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Home arrow Environment arrow Bats in the Anthropocene: Conservation of Bats in a Changing World

Africa

Little work has been done on wind energy facilities in Africa, and prior to 2012, no studies had been published from the continent. During a pilot study at a single turbine located in the Eastern Cape of South Africa, Doty and Martin (2012) found 18 carcasses of 2 species of bats—the Cape serotine (Neoromicia capensis) and Egyptian free-tailed bat (Tadarida aegyptiaca). No estimates of fatality rates were provided, likely because of small sample size of recovered carcasses and no bat carcasses were used during field bias trials. In the Western Cape of South Africa, Aronson et al. (2013) reported only one carcass of a Cape serotine. These studies confirm at least some species of bats are vulnerable to wind turbine mortality in South Africa, which could have implications for ecosystem function and conservation of bats in this region.

New Zealand and Australia

In Australia, Hall and Richards (1972) were the first to report bat fatalities at a wind facility in the world, and 22 white-striped free-tailed bats (Tadarida australis) were found over a 4-year period. Little work had been done in the region since this pioneering discovery, until Hull and Cawthen (2012) surveyed two wind facilities in Tasmania, where they recorded 54 bat fatalities from two species, Gould's wattled bats (Chalinolobus gouldii) and an unknown Vespadelus sp. More recently, Bennett (2012) found white-striped free-tailed bats at two turbines located in Victoria. While no estimates of fatality rates were provided for these studies, they indicate that some species of bats are at risk of wind turbine mortality in this part of the world.

South America, Central America, and the Caribbean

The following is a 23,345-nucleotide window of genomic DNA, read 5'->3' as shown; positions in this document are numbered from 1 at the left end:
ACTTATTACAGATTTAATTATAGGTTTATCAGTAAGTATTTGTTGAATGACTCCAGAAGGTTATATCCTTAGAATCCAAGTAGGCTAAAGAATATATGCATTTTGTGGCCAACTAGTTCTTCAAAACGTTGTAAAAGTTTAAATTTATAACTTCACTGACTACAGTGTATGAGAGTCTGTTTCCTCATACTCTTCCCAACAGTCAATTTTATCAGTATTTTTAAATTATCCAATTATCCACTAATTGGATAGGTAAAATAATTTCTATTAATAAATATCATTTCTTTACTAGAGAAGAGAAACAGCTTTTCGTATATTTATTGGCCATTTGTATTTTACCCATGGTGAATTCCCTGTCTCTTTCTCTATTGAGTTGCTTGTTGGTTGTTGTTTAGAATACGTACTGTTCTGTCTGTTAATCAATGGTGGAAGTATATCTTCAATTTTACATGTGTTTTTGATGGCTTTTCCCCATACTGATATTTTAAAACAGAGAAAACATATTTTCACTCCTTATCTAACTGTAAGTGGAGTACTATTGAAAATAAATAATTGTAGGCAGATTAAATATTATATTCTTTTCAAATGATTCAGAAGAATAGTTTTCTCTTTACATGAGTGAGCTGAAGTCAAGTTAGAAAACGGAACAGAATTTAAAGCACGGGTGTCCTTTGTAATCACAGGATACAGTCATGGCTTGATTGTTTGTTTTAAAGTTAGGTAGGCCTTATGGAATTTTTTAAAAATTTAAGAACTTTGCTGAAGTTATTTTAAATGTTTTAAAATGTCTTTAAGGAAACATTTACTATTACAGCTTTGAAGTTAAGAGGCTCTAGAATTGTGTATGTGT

Few studies have been done in Latin American regions on bat fatalities caused by wind turbines. Puerto Rico hosts 13 species of bats of five families. Five of these 13 species belong to the family Phyllostomidae, which feed on fruits and nectar and forage in the understory and canopy (Gannon et al. 2005). It was originally speculated that these species would be at low risk for mortality caused by wind turbines based on their life histories and foraging patterns. Species in the family Molossidae also occur in Puerto Rico, and conversely, these species have been considered to be at higher risk to turbine collisions because they fly high in open spaces. Species from both families of bats have been detected during preconstruction surveys in areas where wind facilities were proposed. Twenty months of ongoing post-construction surveys in Puerto Rico revealed 30 carcasses from 11 of the 13 species, for a corrected mortality rate of about 10 bats/turbine /year (Rodríguez-Durán, Universidad Interamericana, unpublished data). Aside from the expected mortality of species in the family Molossidae, it was surprising that fruit and nectar feeding species of phyllostomids were followed in number of fatalities given their flight and foraging patterns. One important hazard for bats in this region relates to their use of hot caves as roosts (Rodríguez-Durán 2009; Ladle et al. 2012). Although little studied, these systems may be ubiquitous throughout parts of México, Panamá, Colombia, Venezuela, Brazil, and the Greater Antilles. Phyllostomids and mormoopids (family Mormoopidae) form large aggregations in hot caves and commute to foraging areas flying long distances at high altitude. This reliance on hot caves may place them at risk from wind facilities located near their feeding sites or along their commuting routes.

 
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